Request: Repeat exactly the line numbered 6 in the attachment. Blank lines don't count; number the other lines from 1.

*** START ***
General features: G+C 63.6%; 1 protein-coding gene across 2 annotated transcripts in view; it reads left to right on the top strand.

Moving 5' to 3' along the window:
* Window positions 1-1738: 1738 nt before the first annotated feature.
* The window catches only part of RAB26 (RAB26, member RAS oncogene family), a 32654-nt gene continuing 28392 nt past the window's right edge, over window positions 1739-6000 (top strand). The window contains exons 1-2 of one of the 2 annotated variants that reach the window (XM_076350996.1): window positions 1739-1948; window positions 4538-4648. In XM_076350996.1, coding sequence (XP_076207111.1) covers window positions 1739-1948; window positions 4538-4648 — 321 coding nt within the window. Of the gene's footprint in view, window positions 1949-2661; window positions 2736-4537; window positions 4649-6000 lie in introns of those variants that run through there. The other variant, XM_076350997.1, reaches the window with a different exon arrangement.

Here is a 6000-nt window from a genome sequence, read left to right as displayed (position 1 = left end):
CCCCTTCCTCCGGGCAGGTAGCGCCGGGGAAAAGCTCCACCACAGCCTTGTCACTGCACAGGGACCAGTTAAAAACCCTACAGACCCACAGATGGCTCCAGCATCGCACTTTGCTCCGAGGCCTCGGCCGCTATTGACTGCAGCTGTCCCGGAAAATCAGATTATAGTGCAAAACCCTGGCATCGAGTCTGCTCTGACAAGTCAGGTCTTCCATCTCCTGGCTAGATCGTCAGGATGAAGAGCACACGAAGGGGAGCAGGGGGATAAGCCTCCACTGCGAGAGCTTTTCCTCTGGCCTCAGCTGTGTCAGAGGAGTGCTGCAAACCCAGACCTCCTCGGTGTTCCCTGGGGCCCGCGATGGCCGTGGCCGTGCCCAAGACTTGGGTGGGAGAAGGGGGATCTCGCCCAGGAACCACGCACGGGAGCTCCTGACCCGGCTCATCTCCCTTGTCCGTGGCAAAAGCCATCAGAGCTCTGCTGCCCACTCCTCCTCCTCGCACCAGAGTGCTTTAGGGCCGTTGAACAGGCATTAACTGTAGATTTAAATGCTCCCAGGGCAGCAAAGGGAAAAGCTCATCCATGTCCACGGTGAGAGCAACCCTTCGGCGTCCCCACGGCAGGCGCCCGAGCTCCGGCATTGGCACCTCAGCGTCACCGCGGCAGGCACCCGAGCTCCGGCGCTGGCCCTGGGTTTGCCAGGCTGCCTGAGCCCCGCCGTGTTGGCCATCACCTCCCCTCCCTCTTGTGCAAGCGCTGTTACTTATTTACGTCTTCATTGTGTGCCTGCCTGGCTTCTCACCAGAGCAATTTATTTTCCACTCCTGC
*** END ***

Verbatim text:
CCCCTTCCTCCGGGCAGGTAGCGCCGGGGAAAAGCTCCACCACAGCCTTGTCACTGCACAGGGACCAGTTAAAAACCCTACAGACCCACAGATGGCTCCAGCATCGCACTTTGCTCCGAGGCCTCGGCCGCTATTGACTGCAGCTGTCCCGGAAAATCAGATTATAGTGCAAAACCCTGGCATCGAGTCTGCTCTGACAAGTCAGGTCTTCCATCTCCTGGCTAGATCGTCAGGATGAAGAGCACACGAAGGGGAGCAGGGGGATAAGCCTCCACTGCGAGAGCTTTTCCTCTGGCCTCAGCTGTGTCAGAGGAGTGCTGCAAACCCAGACCTCCTCGGTGTTCCCTGGGGCCCGCGATGGCCGTGGCCGTGCCCAAGACTTGGGTGGGAGAAGGGGGATCTCGCCCAGGAACCACGCACGGGAGCTCCTGACCCGGCTCATCTCCCTTGTCCGTGGCAAAAGCCATCAGAGCTCTGCTGCCCACTCCTCCTCCTCGCACCAGAGTGCTTTAGGGCCGTTGAACAGGCATTAACTGTAGATTTAAATGCTCCCAGGGCAGCAAAGGGAAAAGCTCATCCATGTCCACGGTGAGAGCAACCCTTCGGCGTCCCCACGGCAGGCGCCCGAGCTCCGGCATTGGCACCTCAGCGTCACCGCGGCAGGCACCCGAGCTCCGGCGCTGGCCCTGGGTTTGCCAGGCTGCCTGAGCCCCGCCGTGTTGGCCATCACCTCCCCTCCCTCTTGTGCAAGCGCTGTTACTTATTTACGTCTTCATTGTGTGCCTGCCTGGCTTCTCACCAGAGCAATTTATTTTCCACTCCTGC